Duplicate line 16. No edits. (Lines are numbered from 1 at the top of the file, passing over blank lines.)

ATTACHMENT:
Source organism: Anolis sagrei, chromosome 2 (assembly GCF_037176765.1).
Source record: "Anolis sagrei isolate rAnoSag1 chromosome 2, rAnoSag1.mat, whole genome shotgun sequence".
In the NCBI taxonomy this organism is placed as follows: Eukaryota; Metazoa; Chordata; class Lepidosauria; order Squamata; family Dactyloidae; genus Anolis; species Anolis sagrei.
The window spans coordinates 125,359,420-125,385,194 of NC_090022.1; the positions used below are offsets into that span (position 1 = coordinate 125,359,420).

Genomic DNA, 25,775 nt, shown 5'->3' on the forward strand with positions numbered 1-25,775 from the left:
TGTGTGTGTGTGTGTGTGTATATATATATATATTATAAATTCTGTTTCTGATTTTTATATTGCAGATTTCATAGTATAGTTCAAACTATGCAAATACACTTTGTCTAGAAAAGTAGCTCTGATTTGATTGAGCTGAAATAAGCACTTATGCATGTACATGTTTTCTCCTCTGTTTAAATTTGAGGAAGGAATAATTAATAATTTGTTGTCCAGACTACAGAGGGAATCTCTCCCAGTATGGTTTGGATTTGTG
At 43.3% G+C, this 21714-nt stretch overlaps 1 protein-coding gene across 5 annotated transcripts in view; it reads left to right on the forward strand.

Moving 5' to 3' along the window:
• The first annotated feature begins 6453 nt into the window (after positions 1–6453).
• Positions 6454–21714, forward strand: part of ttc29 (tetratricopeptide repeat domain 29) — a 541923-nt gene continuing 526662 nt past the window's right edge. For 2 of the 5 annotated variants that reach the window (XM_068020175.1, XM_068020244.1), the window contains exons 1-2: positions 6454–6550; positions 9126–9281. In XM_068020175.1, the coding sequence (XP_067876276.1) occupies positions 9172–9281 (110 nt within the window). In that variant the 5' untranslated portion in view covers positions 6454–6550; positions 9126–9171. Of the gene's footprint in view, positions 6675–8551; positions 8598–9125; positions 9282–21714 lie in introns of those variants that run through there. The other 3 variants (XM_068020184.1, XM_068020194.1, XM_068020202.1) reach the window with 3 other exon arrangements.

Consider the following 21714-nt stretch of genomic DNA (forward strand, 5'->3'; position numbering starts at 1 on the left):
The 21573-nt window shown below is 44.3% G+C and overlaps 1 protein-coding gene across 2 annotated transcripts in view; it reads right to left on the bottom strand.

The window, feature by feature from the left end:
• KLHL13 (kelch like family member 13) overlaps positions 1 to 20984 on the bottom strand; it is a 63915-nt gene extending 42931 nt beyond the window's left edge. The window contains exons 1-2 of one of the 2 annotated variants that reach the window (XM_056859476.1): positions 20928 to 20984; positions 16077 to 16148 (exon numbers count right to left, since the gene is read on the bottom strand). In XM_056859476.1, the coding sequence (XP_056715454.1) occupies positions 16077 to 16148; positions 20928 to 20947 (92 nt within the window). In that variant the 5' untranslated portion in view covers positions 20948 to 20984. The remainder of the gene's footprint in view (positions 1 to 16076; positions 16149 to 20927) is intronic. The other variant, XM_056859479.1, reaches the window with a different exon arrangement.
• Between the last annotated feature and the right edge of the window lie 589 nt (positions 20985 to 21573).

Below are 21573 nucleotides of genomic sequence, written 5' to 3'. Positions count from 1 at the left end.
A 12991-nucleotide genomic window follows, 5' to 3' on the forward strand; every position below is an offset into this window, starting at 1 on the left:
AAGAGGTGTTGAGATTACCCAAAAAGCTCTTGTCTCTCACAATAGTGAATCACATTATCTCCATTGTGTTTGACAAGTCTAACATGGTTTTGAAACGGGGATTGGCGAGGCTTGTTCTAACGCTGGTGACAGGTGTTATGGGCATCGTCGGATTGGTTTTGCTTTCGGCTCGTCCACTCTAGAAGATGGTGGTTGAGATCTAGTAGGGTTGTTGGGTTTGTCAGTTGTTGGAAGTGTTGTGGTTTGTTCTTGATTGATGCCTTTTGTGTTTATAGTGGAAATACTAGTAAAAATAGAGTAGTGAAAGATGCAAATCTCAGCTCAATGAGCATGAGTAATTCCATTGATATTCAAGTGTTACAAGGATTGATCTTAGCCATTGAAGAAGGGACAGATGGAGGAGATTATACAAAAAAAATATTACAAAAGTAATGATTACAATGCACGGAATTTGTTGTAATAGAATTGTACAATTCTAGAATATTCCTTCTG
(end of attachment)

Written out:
Below are 21573 nucleotides of genomic sequence, written 5' to 3'. Positions count from 1 at the left end.